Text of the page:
HealthManagement, Volume 21 - Issue 1, 2021

In Latin America there is a big need for prevention as many people do not have access to treatment due to high costs. Prevention not only in terms of becoming sick but also of not paying more than necessary. The situation varies across the continent, and in some countries there are good working examples. Still, the challenges of cancer in Latin America demand immediate action. By joining forces of the countries and learning from innovative discoveries, we can, without too much expense, help a lot of people.

Key Points

  • Education is the basis of prevention.
  • While screening becomes more important every year, in Latin America COVID-19 has negatively affected this practice.
  • In low-resource countries, there are groups of patients who do not have access to health care. Inequality in Latin America affects prevention and early detection as well as palliative care, with high costs as a result.
  • We need to reduce the impact of COVID-19 on inequality.
  • It is important for low- and middle-income countries to cooperate and share the innovative discoveries on the basis of reciprocity.

What We Know

Cancer is a huge global health challenge. In Latin America cancer was the second leading cause of death in 2019 after cardiovascular diseases. The situation is quite serious. The most frequently diagnosed types of cancer in men are prostate (21.7%), lung (9.5%) and colorectal (8.0%); in women, the most frequent cancers are breast (25.2%), lung (8.5%) and colorectal (8.2%) (PAHO 2020).

Latin America comprises 20 countries with a total of 650 million inhabitants. Of those 20 countries, all have different health policies, different economies, and different budgets dedicated to health in general. In 2014, the countries of the region committed to investing at least 6% of their Gross Domestic Product in the health sector but very few have succeeded. Uruguay, Costa Rica and Cuba are the only countries in the region that comply with this agreement.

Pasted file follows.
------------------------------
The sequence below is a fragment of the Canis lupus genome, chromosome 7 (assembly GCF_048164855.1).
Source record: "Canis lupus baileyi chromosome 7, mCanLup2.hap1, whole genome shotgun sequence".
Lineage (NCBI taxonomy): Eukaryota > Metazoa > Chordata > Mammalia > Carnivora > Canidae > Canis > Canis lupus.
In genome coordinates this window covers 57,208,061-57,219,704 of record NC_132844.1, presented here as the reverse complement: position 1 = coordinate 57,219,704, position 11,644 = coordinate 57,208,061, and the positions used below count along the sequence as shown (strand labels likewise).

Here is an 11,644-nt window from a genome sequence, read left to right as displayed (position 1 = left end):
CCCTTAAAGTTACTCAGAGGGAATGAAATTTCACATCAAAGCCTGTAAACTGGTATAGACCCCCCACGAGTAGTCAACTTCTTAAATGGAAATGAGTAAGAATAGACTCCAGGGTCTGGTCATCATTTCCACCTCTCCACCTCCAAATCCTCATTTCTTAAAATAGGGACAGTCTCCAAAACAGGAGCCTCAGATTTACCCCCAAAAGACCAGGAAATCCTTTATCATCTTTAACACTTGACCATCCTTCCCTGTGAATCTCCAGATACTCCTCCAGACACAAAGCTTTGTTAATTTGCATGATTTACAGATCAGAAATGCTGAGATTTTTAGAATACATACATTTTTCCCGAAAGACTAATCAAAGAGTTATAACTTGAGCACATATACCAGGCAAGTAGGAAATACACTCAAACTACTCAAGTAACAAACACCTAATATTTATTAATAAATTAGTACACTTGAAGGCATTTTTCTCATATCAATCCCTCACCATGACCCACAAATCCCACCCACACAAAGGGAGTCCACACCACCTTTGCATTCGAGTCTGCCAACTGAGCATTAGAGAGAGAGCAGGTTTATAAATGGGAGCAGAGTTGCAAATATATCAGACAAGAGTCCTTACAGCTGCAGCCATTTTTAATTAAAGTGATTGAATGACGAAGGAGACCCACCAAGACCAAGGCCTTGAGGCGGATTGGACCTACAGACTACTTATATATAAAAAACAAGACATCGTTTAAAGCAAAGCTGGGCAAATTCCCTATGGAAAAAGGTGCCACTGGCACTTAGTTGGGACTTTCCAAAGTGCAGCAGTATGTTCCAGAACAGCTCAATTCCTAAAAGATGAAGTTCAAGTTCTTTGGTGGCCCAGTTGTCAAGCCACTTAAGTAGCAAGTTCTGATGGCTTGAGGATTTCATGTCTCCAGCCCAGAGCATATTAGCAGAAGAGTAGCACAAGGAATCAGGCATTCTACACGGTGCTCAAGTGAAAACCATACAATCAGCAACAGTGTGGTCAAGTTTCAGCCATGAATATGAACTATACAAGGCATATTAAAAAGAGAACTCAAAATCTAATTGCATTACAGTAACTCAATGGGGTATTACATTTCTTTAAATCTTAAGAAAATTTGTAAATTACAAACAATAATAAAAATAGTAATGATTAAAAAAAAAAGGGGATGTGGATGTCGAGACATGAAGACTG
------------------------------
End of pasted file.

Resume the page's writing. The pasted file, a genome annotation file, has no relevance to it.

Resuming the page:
Oncological Challenges in Latin America

The position of the World Health Organization (WHO) is very clear: we should prevent! If we do this, the occurrence of cancer could be lowered without having to fight it. Prevention has been shown to be cost-effective for cancer care (Bray 2015). Education is the base of prevention and is necessary to achieve early diagnoses, develop friendly health systems that are receptive to the requirements of patients, and unite society.

Further to this, the states and the pharmaceutical industry should manage the rising price of treatments and make the treatment accessible to patients who need it. For example, in Latin America, cervical cancer remains one of the most common types of cancer in women and can be prevented with vaccination against the human papillomavirus (HPV), in addition to screening and treatment for precancerous lesions. Another example worth mentioning is the commitment of countries like Uruguay and Brazil to tobacco control, with measures such as designating public places and workspaces to be 100% smoke-free, printing strong messages on cigarette packs, and imposing heavy taxation of tobacco.

A big issue in Latin America is the lack of screening records that enable early detection. Screening is not appropriate for all types of cancer and, for some types, the cost makes it prohibitive in countries with lower economic development. Problems with programme structure, quality service, infrastructure, monitoring and integration with other health services prevent better use of screening (Kielstra 2017). In addition, most of the human resources and specialised equipment for cancer control continue to be concentrated in urban areas, therefore diagnosis is unlikely in rural areas. In addition, travel expenses are added to the effective cost of treatment for people living far away from the main cities.

It is necessary to mention that these issues around screening have worsened since the start of the COVID-19 pandemic. Social lockdowns and travel restrictions have had a negative impact on both screening and care for cancer patients. Screening interventions and visits were postponed from March to June 2020, leading to delayed diagnosis and late treatment of new cases. If this substantial decline in screening tests continues, there will be a related decrease in confirmed cancer cases, but only in the short term. There will, however, be an increase in cancer cases later, which will sadly entail the diagnosis of more advanced stage cancers. As a consequence, there will be an increase in cancer mortality and direct costs associated with treating patients at more advanced cancer stages (Slacom 2020)